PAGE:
Researchers have recently determined specific characteristics of HPV-related head and neck tumors, and clinicians are learning how to translate this information to oral screening and patient care. The timing of this research is critical, as oropharyngeal SCC is now the most common HPV-associated cancer.14 The first important distinction regarding HPV-associated head and neck cancer is anatomical location. The 2017 edition of the World Health Organization Classification of Head and Neck Tumours designates oropharyngeal SCC as a distinct entity from oral cavity SCC.15 While HPV does not play a major role in oral cavity SCC, it accounts for 70% of oropharyngeal SCC.14,16 These tumors occur in the lymphatic-rich tissue of the oropharynx, which includes the tonsils, soft palate, base of the tongue, and posterior pharyngeal wall.17 A second important point to consider is HPV subtype, which is classified as low-risk or high-risk based on cancer association. For example, HPV high-risk type 16 is responsible for the majority of cervical cancer and oropharyngeal SCC.4,16 Commercially available HPV vaccines protect against subtype 16.

A patient with HPV-associated oropharyngeal SCC tends to be a younger male with increased sexual activity.16 Due to the posterior location, the most common symptoms of a patient with oropharyngeal SCC are a sore throat, dysphagia and odynophagia.1 Furthermore, it is not uncommon to detect this cancer through an enlarged, stony hard and nontender positive cervical lymph node prior to visualizing a tumor in the oropharynx. This again points to the value of oral cancer screening by oral health professionals.


A clear risk factor has not been elucidated with a certain patient profile described in the literature: The profile is a younger patient without significant tobacco and alcohol risk factors who has a tumor on the anterior two-thirds of the tongue.18–20 These tumors often demonstrate aggressive features, such as perineural infiltration.18 Studies have looked at genetic alterations, such as p53, but more research is needed.21 As part of oral screening, oral SCC should be included on a differential diagnosis for a suspicious lesion, despite a lack of traditional risk factors.


Many of the risk factors discussed above are associated with developing a potentially malignant disorder (PMD), which is defined as a mucosal lesion with an increased risk of developing into oral SCC.19 Table 1 demonstrates PMDs associated with each risk factor. The worldwide prevalence for PMDs is 4.47%, with leukoplakia and oral submucous fibrosis being the most common;22 however, prevalence rates for PMDs differ based on the population.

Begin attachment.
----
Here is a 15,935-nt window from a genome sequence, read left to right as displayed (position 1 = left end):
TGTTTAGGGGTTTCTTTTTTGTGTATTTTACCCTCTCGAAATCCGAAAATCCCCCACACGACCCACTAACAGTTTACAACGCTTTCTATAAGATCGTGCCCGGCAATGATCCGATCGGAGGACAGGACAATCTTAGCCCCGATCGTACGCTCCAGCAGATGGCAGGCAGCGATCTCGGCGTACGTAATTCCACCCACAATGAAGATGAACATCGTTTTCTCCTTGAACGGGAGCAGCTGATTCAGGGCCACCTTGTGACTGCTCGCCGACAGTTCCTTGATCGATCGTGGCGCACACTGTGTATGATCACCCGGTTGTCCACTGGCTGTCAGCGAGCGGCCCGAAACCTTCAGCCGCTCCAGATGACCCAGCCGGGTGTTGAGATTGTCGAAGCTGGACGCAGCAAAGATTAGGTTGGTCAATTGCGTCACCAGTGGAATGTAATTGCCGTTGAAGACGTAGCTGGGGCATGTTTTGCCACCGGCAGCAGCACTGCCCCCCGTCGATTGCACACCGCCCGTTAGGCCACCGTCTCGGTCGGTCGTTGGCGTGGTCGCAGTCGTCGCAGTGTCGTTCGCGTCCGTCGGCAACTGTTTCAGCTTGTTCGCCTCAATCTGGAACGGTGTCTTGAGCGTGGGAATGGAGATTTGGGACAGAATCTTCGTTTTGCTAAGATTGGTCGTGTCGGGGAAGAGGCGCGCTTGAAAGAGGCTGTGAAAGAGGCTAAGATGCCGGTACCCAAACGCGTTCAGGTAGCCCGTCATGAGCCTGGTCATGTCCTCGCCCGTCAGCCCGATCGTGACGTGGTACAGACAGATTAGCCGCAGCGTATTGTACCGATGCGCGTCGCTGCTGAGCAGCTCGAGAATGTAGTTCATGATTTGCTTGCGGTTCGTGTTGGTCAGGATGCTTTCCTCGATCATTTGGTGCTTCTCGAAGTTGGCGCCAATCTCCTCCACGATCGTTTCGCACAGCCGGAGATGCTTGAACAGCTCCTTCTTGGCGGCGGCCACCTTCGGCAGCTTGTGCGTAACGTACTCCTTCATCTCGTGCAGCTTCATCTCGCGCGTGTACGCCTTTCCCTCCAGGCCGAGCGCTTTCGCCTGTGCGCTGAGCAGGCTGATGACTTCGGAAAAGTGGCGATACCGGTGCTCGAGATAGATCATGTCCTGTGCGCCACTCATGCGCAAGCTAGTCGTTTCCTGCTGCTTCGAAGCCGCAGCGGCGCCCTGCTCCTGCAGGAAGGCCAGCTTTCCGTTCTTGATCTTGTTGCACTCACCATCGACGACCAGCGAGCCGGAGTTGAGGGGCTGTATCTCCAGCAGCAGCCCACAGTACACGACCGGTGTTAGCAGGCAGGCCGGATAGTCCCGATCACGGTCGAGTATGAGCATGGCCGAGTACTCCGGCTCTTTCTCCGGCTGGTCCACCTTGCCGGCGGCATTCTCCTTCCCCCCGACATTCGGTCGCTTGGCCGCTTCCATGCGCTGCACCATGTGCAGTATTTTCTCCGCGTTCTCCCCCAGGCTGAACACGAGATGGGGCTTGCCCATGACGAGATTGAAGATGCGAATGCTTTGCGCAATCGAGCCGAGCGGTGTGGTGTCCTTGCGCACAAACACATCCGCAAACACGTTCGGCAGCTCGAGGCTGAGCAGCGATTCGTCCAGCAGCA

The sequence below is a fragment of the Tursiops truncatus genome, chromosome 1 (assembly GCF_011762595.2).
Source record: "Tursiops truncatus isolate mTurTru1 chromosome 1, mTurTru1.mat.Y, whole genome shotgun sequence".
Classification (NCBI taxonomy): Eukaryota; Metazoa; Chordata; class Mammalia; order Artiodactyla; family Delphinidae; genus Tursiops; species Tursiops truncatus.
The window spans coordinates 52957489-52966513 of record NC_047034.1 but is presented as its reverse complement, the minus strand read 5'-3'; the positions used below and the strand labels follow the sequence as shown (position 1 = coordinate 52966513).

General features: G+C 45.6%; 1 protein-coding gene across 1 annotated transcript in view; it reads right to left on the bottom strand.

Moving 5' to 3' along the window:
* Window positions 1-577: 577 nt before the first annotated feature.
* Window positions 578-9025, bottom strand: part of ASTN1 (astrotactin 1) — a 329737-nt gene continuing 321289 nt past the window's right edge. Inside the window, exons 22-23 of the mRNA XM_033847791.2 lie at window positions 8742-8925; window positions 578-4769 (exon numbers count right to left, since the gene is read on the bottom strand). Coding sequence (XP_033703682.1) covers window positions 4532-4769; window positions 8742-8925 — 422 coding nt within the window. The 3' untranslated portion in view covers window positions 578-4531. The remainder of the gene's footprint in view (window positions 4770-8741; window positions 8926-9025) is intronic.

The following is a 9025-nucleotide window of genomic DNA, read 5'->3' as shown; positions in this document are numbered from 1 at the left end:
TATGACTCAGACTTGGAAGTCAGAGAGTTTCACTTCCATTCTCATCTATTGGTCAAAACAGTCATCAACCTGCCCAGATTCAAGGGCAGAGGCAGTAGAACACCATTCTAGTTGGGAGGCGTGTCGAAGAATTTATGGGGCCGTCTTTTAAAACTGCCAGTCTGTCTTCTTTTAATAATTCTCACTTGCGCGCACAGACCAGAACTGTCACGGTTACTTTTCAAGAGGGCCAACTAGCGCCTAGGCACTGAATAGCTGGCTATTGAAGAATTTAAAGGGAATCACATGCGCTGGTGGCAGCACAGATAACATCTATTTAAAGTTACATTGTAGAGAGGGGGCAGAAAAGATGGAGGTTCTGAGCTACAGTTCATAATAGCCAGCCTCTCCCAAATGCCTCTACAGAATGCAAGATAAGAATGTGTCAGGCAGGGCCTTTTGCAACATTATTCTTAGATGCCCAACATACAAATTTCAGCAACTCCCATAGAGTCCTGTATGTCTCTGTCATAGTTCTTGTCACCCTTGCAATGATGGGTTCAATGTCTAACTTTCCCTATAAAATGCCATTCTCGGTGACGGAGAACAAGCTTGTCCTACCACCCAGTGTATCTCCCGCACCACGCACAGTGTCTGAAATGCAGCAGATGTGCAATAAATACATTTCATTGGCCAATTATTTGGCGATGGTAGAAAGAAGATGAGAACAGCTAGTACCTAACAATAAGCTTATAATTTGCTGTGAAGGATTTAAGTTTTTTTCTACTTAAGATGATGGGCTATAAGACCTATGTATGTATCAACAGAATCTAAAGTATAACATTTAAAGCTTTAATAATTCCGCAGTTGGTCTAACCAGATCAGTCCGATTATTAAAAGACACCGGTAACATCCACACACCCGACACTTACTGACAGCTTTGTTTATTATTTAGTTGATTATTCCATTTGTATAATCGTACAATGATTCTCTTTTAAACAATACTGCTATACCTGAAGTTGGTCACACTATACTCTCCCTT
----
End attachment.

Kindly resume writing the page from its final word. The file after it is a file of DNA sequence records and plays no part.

In addition, PMDs vary with respect to malignant transformation potential. For example, erythroplakia — which is less common but can accompany leukoplakia — demonstrates a higher rate of malignant transformation.22 Proliferative verrucous leukoplakia, which is a special high-risk form of leukoplakia, has one of the highest malignant transformation potentials.1 Although not classified as a PMD, an ulceration on the lateral border of the tongue or floor of the mouth that does not heal in two weeks is suspicious for a malignancy. According to the evidence-based practice guidelines recently released by the American Dental Association, PMDs and suspected malignant lesions should be biopsied immediately.19Oral cancer risk factors


With the goal of raising oral cancer awareness, providers are encouraged to remain current on oral SCC risk factors, and perform oral screening of the head and neck. Along with dental team training, patient interviews and education are an essential part of efforts to identify and mitigate oral cancer risk factors.

A cross-sectional investigation evaluating oral SCC awareness demonstrates that many patients are knowledgeable about tobacco and alcohol as risk factors for oral SCC, but tend to be less knowledgeable about additional risk factors, such as HPV.23 Another cross-sectional study investigating HPV awareness among dentists and dental hygienists reported knowledge deficits.24 These studies suggest more clinically applicable HPV information should be disseminated at the provider and patient levels.